The IMF divides the 46 listed countries into three groups: oil exporters, middle-income countries and low-income countries. The group of oil exporters, with a growth rate of 2.0 percent, is doing less well than middle-income countries with 3.4% and low-income countries with 5.3 percent, a trend that could already be seen in 2018. In total, sub-Saharan African can register GDP growth of 3.5 percent. What makes this year’s prediction so interesting for Africa is that it is an African nation that seems to be the economic front-runner, ahead of international heavyweights like China or India.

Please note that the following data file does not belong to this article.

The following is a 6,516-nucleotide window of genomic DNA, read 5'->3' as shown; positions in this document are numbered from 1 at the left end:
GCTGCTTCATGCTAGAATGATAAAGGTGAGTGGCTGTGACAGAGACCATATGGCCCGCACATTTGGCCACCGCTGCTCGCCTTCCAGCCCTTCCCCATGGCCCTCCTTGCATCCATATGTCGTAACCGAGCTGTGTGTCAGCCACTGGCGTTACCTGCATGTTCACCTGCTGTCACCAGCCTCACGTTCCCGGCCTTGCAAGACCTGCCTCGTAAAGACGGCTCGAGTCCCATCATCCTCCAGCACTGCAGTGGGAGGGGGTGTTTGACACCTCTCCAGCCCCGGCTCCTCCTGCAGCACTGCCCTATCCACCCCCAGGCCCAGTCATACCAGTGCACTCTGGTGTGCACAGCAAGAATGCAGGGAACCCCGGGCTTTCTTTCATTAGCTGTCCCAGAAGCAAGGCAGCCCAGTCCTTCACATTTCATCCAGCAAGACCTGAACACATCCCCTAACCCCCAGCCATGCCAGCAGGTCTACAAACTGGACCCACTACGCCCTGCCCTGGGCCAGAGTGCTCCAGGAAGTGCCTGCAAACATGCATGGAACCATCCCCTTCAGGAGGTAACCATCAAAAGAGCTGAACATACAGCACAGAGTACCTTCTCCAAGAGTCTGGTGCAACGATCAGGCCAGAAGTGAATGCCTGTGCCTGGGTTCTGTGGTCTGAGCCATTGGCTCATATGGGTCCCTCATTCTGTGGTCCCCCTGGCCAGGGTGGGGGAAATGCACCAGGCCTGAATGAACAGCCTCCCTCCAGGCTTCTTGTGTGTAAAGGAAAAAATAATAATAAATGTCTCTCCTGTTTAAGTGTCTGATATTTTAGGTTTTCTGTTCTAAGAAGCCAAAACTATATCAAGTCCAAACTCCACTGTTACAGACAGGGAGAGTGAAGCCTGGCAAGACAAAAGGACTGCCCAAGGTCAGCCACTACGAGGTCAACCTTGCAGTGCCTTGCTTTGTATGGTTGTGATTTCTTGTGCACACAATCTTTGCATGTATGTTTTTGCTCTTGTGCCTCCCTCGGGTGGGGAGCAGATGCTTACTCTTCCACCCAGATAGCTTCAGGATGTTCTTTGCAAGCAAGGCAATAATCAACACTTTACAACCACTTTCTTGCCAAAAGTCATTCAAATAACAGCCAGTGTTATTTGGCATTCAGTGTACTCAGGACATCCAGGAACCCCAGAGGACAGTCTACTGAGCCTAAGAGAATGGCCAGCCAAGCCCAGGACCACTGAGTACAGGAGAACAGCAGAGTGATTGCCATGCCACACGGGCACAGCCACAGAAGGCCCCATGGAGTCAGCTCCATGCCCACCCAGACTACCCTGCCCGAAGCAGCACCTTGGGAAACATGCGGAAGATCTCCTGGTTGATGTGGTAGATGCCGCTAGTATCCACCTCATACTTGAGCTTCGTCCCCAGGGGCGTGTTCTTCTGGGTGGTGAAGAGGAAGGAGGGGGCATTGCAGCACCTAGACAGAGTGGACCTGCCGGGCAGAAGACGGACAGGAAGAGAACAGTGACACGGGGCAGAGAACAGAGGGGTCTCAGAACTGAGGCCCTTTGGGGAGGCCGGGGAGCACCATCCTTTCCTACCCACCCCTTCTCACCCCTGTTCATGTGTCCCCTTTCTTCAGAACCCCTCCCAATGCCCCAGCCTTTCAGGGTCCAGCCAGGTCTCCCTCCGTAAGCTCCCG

‘Economy must be Ghana owned’
Ghana is the world’s second biggest producer of cocoa, which is probably also a reason why the West African country is the continent’s and the world’s leader when it comes to increased economic strength. But unlike the agricultural sector, where a lot of Ghanaians are playing a role, investments in the mining and oil sectors have been largely foreign led. According to Sarkodie, this is a problem, even though these investments have a long term effect.
‘My major concern has to do with the source of growth,’ he told DW. ‘The GDP is a domestic product, it doesn’t matter what is produced by foreigners or Ghanaians. But we know that in Ghana most of our companies are foreign owned.’ This means, Sarkodie says, that ‘the impact on Ghanaian lives will be minimal.’
Digitise the economy